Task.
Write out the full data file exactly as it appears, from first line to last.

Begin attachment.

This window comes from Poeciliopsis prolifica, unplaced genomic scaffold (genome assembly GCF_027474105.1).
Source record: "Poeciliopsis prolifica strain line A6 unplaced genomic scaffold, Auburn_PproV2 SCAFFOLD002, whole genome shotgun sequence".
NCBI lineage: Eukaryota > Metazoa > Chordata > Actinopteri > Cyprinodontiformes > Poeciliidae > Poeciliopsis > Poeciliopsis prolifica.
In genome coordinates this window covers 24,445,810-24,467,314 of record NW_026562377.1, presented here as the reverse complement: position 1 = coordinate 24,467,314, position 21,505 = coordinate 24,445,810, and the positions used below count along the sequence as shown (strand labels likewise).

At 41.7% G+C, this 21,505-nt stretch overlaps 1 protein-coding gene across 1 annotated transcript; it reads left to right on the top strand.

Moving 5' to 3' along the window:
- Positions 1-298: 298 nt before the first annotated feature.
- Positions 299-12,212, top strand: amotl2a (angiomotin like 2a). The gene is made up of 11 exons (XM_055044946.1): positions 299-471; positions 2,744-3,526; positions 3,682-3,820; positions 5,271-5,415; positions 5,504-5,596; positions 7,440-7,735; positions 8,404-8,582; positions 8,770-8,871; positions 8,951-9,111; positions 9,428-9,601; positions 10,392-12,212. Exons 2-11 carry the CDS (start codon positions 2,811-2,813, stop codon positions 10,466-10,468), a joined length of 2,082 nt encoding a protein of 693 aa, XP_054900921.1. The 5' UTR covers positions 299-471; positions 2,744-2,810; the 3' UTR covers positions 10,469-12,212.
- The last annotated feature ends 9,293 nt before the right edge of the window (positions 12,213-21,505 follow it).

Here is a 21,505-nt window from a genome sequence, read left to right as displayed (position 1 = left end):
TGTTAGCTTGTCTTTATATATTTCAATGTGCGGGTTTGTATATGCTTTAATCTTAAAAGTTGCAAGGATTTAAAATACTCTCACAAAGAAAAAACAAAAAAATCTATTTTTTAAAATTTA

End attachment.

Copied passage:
This window comes from Poeciliopsis prolifica, unplaced genomic scaffold (genome assembly GCF_027474105.1).
Source record: "Poeciliopsis prolifica strain line A6 unplaced genomic scaffold, Auburn_PproV2 SCAFFOLD002, whole genome shotgun sequence".
NCBI lineage: Eukaryota > Metazoa > Chordata > Actinopteri > Cyprinodontiformes > Poeciliidae > Poeciliopsis > Poeciliopsis prolifica.
In genome coordinates this window covers 24,445,810-24,467,314 of record NW_026562377.1, presented here as the reverse complement: position 1 = coordinate 24,467,314, position 21,505 = coordinate 24,445,810, and the positions used below count along the sequence as shown (strand labels likewise).

At 41.7% G+C, this 21,505-nt stretch overlaps 1 protein-coding gene across 1 annotated transcript; it reads left to right on the top strand.

Moving 5' to 3' along the window:
- Positions 1-298: 298 nt before the first annotated feature.
- Positions 299-12,212, top strand: amotl2a (angiomotin like 2a). The gene is made up of 11 exons (XM_055044946.1): positions 299-471; positions 2,744-3,526; positions 3,682-3,820; positions 5,271-5,415; positions 5,504-5,596; positions 7,440-7,735; positions 8,404-8,582; positions 8,770-8,871; positions 8,951-9,111; positions 9,428-9,601; positions 10,392-12,212. Exons 2-11 carry the CDS (start codon positions 2,811-2,813, stop codon positions 10,466-10,468), a joined length of 2,082 nt encoding a protein of 693 aa, XP_054900921.1. The 5' UTR covers positions 299-471; positions 2,744-2,810; the 3' UTR covers positions 10,469-12,212.
- The last annotated feature ends 9,293 nt before the right edge of the window (positions 12,213-21,505 follow it).

Here is a 21,505-nt window from a genome sequence, read left to right as displayed (position 1 = left end):
TGTTAGCTTGTCTTTATATATTTCAATGTGCGGGTTTGTATATGCTTTAATCTTAAAAGTTGCAAGGATTTAAAATACTCTCACAAAGAAAAAACAAAAAAATCTATTTTTTAAAATTTA